[Excerpted from U. S. Coast Guard Magazine, printed during WWII.]

 

 

 

He Saw Three Invasions

Author Unknown

 

 

 

John S. Gretzer, a slender youth from Council Bluffs, Ia., was working in Kansas City, Mo., as an artist when he enlisted in the Coast Guard to see action. He saw it. During eighteen months’ service aboard a Coast Guard manned combat transport he participated in the invasions of North Africa, Sicily, and Italy.

“Bombers for breakfast, bombers for supper, bombers all the time. You couldn’t even sit down to eat without feeling that in a couple minutes you were going to run for the guns,” he said, recalling the North African invasion.

At night the German bombers dropped flares. It’s twice as bad at night¾in daytime you can see what’s going on around you. At night you feel as if the dark hides you, then a flare drops and you have the horrible feeling of being naked in public,” said the Coast Guard combat artist, whose battle station was at a 20 mm.

“Algiers was my first invasion and it made the greatest impression on my mind. After that invasions were somewhat the same. The incidents were different, however. I remember the German plane that came in so low at Gela that I could see the pilot, and seeing his plane get hit the second time he tried it. All that I could think of was speed being smashed into death, though the words didn’t come to me until later. I think I was most nervous at Salerno when we were leaving. We had to go through a narrow channel in a minefield, single file, and I kept thinking that if the lead ship was sunk the rest would be blockaded and the Germans could bump us off like drowsy ducks. Actually, however, North Africa was the hardest on the ships, and Salerno the hardest on the soldiers, judging from what I saw.”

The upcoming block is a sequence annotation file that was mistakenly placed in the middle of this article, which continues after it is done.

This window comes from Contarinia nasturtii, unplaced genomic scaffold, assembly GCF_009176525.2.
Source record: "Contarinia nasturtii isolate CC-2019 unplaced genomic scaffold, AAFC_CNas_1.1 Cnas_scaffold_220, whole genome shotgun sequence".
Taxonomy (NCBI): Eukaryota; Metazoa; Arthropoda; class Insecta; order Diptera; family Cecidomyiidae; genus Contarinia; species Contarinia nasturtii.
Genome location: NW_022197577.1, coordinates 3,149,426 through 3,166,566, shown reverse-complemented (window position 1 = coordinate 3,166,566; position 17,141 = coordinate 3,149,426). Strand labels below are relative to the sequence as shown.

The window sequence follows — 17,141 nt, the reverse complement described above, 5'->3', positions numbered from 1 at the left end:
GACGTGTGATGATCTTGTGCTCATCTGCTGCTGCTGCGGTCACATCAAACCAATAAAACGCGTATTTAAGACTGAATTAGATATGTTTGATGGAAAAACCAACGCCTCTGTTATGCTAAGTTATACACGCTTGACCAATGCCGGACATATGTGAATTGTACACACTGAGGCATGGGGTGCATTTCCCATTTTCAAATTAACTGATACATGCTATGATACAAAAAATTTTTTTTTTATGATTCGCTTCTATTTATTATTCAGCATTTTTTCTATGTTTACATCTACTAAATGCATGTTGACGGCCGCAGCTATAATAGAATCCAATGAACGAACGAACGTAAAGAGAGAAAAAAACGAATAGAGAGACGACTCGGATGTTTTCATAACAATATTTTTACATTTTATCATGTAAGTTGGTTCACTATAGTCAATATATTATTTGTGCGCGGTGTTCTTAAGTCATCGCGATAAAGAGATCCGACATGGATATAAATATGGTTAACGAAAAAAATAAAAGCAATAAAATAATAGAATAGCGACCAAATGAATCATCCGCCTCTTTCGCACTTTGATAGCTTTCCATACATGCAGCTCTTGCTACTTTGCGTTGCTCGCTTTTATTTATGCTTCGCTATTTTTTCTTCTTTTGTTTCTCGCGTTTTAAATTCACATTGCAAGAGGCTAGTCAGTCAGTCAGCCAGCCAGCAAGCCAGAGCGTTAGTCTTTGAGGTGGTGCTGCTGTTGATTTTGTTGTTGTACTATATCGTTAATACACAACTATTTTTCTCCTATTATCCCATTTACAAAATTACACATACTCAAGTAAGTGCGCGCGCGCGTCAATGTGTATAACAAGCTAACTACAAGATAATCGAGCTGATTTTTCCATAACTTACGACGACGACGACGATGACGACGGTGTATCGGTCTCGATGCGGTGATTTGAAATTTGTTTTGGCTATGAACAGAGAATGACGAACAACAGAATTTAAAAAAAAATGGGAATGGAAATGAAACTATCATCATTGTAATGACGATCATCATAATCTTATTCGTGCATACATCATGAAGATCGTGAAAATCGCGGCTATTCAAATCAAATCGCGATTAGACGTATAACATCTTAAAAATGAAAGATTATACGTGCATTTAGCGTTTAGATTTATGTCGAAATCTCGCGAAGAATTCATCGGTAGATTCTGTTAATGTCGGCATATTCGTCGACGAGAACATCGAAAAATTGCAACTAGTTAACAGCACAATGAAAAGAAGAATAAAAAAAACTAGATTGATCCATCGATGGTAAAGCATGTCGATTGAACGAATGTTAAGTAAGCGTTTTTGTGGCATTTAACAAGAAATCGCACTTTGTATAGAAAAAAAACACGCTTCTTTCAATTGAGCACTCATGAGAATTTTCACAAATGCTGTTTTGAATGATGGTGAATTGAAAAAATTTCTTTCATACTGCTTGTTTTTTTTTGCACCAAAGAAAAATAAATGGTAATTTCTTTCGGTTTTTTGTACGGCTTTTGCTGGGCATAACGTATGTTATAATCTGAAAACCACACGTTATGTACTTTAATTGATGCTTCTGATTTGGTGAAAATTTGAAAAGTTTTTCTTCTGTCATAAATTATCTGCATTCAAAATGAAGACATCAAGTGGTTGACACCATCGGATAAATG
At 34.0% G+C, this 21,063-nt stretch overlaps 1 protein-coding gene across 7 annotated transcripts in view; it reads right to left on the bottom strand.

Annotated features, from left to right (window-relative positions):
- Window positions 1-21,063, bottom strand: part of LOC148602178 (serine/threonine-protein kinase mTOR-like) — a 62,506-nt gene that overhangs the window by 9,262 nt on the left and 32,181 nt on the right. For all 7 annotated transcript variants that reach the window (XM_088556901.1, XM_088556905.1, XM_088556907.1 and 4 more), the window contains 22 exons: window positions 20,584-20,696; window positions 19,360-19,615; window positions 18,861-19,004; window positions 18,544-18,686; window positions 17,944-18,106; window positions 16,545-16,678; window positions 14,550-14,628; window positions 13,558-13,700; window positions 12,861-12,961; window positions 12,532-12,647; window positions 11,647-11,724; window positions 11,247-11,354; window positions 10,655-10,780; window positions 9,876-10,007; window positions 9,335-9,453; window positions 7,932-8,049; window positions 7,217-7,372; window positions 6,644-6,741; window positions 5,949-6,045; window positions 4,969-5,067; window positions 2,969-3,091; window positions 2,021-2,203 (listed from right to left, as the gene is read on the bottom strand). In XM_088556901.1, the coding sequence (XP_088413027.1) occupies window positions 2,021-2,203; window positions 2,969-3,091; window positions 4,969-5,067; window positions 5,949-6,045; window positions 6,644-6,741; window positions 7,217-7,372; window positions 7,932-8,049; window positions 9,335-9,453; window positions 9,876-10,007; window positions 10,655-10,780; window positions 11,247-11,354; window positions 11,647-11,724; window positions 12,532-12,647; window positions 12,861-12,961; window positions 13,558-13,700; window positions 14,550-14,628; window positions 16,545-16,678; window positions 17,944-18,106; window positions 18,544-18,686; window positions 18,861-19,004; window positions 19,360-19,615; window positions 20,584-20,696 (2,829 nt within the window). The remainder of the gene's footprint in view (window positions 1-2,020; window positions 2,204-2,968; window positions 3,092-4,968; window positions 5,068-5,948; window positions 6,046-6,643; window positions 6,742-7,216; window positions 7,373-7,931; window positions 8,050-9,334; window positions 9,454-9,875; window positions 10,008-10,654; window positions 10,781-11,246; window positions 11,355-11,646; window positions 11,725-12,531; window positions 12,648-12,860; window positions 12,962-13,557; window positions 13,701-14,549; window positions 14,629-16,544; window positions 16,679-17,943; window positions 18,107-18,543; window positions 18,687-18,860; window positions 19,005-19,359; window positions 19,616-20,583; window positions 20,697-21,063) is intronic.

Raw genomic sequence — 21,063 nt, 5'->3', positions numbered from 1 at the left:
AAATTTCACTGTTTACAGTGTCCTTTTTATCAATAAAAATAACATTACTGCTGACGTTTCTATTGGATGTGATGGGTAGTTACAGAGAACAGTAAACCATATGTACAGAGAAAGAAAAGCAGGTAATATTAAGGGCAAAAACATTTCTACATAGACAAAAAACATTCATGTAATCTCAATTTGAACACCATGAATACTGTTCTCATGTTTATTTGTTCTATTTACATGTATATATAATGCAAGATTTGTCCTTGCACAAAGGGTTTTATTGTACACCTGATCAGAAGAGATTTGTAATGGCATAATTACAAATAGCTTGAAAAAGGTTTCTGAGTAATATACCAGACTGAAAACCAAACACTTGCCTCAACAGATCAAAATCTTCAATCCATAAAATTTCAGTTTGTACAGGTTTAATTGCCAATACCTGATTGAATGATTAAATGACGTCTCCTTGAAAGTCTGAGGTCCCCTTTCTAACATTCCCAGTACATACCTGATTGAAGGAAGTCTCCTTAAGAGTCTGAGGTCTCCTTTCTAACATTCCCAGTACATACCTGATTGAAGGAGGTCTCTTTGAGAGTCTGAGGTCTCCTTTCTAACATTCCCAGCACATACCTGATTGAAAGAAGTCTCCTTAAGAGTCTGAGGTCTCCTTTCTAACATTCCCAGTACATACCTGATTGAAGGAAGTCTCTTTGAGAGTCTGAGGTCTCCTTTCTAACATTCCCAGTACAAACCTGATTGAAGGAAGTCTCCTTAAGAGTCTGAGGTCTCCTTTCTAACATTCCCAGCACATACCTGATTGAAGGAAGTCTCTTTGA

The Coast Guardsman was born in Council Bluffs, Ia., in 1920. At various times he attended Omaha University in Omaha, Nebr., worked as an advertising artist at the Omaha World-Herald, and attended the Kansas City, Mo., Art Institute. Thomas Hart Benton was among his instructors at the Art Institute. In December, 1941, Gretzer married the former Miss Agneta E. Jenson, of Omaha, whom he first met in a sculpture class at the university. Several months later he enlisted in the Coast Guard.

 

 

 

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